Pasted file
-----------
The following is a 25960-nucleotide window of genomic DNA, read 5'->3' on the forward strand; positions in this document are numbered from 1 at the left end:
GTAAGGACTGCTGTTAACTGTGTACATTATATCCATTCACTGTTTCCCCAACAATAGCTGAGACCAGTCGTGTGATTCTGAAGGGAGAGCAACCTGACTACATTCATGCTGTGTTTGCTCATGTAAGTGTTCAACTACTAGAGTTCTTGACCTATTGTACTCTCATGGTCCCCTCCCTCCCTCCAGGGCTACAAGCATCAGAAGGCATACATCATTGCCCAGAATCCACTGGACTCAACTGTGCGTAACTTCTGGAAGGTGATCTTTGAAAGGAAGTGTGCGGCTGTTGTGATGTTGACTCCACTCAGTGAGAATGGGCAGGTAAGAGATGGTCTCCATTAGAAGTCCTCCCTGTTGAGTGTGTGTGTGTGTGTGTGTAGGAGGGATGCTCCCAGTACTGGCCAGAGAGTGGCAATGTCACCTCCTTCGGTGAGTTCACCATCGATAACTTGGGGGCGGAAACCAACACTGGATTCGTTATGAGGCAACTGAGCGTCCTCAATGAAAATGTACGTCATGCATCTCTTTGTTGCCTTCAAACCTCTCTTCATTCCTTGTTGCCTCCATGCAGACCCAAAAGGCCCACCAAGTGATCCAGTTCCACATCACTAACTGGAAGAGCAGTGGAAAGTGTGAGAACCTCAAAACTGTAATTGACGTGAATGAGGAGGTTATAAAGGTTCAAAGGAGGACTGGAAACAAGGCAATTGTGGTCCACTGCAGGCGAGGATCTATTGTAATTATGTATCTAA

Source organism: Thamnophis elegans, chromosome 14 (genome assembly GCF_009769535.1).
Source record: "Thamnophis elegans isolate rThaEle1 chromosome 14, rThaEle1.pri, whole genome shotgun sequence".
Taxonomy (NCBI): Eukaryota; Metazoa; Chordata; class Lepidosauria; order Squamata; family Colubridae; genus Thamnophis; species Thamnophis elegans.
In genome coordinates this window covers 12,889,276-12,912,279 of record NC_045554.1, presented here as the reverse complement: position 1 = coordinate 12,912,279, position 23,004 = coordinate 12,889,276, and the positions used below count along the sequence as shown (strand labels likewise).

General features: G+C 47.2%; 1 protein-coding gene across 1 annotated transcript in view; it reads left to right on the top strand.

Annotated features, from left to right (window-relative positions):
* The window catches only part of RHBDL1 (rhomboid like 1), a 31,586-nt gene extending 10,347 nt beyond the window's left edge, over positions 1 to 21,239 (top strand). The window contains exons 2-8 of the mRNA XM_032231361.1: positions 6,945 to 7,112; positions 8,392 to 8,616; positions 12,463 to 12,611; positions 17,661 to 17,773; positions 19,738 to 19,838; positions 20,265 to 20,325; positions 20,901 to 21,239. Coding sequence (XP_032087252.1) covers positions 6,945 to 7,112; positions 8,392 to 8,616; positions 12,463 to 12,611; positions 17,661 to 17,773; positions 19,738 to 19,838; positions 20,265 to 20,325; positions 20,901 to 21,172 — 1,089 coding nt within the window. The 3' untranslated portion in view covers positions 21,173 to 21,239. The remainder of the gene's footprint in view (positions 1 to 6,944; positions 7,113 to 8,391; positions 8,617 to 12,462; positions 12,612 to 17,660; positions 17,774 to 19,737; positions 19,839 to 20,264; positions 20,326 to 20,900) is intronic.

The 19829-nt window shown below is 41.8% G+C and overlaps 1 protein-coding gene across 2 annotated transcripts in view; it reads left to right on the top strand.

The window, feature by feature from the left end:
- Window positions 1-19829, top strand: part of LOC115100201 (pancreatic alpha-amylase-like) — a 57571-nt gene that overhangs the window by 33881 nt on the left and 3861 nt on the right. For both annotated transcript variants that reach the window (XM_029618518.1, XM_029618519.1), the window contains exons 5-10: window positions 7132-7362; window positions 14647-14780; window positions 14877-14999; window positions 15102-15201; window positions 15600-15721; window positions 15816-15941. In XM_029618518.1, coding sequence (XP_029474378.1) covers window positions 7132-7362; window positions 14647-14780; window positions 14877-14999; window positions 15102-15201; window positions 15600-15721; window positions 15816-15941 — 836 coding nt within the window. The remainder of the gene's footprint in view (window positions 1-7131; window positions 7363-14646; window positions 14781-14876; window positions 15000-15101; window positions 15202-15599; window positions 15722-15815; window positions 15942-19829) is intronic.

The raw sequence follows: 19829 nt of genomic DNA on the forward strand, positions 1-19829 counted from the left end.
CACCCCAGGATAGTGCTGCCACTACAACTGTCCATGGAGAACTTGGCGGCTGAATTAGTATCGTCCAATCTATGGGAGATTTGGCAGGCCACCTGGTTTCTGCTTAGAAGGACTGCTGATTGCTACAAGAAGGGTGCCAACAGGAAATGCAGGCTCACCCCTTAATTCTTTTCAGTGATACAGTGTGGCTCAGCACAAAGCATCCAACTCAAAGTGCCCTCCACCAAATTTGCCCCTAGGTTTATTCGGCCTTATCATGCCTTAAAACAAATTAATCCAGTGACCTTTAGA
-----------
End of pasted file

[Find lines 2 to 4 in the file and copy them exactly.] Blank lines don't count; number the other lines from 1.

GTAAGGACTGCTGTTAACTGTGTACATTATATCCATTCACTGTTTCCCCAACAATAGCTGAGACCAGTCGTGTGATTCTGAAGGGAGAGCAACCTGACTACATTCATGCTGTGTTTGCTCATGTAAGTGTTCAACTACTAGAGTTCTTGACCTATTGTACTCTCATGGTCCCCTCCCTCCCTCCAGGGCTACAAGCATCAGAAGGCATACATCATTGCCCAGAATCCACTGGACTCAACTGTGCGTAACTTCTGGAAGGTGATCTTTGAAAGGAAGTGTGCGGCTGTTGTGATGTTGACTCCACTCAGTGAGAATGGGCAGGTAAGAGATGGTCTCCATTAGAAGTCCTCCCTGTTGAGTGTGTGTGTGTGTGTGTGTAGGAGGGATGCTCCCAGTACTGGCCAGAGAGTGGCAATGTCACCTCCTTCGGTGAGTTCACCATCGATAACTTGGGGGCGGAAACCAACACTGGATTCGTTATGAGGCAACTGAGCGTCCTCAATGAAAATGTACGTCATGCATCTCTTTGTTGCCTTCAAACCTCTCTTCATTCCTTGTTGCCTCCATGCAGACCCAAAAGGCCCACCAAGTGATCCAGTTCCACATCACTAACTGGAAGAGCAGTGGAAAGTGTGAGAACCTCAAAACTGTAATTGACGTGAATGAGGAGGTTATAAAGGTTCAAAGGAGGACTGGAAACAAGGCAATTGTGGTCCACTGCAGGCGAGGATCTATTGTAATTATGTATCTAA

Source organism: Thamnophis elegans, chromosome 14 (genome assembly GCF_009769535.1).
Source record: "Thamnophis elegans isolate rThaEle1 chromosome 14, rThaEle1.pri, whole genome shotgun sequence".